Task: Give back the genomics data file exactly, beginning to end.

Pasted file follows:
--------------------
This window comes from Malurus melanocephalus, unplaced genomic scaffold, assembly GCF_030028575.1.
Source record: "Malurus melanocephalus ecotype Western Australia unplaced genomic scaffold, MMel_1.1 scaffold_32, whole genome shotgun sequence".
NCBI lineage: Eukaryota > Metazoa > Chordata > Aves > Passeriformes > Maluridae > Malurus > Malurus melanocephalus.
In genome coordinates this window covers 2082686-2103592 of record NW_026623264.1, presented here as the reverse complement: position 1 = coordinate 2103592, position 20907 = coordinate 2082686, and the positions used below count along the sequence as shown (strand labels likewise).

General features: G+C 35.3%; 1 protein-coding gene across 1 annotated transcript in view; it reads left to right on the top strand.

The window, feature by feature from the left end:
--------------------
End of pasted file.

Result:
This window comes from Malurus melanocephalus, unplaced genomic scaffold, assembly GCF_030028575.1.
Source record: "Malurus melanocephalus ecotype Western Australia unplaced genomic scaffold, MMel_1.1 scaffold_32, whole genome shotgun sequence".
NCBI lineage: Eukaryota > Metazoa > Chordata > Aves > Passeriformes > Maluridae > Malurus > Malurus melanocephalus.
In genome coordinates this window covers 2082686-2103592 of record NW_026623264.1, presented here as the reverse complement: position 1 = coordinate 2103592, position 20907 = coordinate 2082686, and the positions used below count along the sequence as shown (strand labels likewise).

General features: G+C 35.3%; 1 protein-coding gene across 1 annotated transcript in view; it reads left to right on the top strand.

The window, feature by feature from the left end: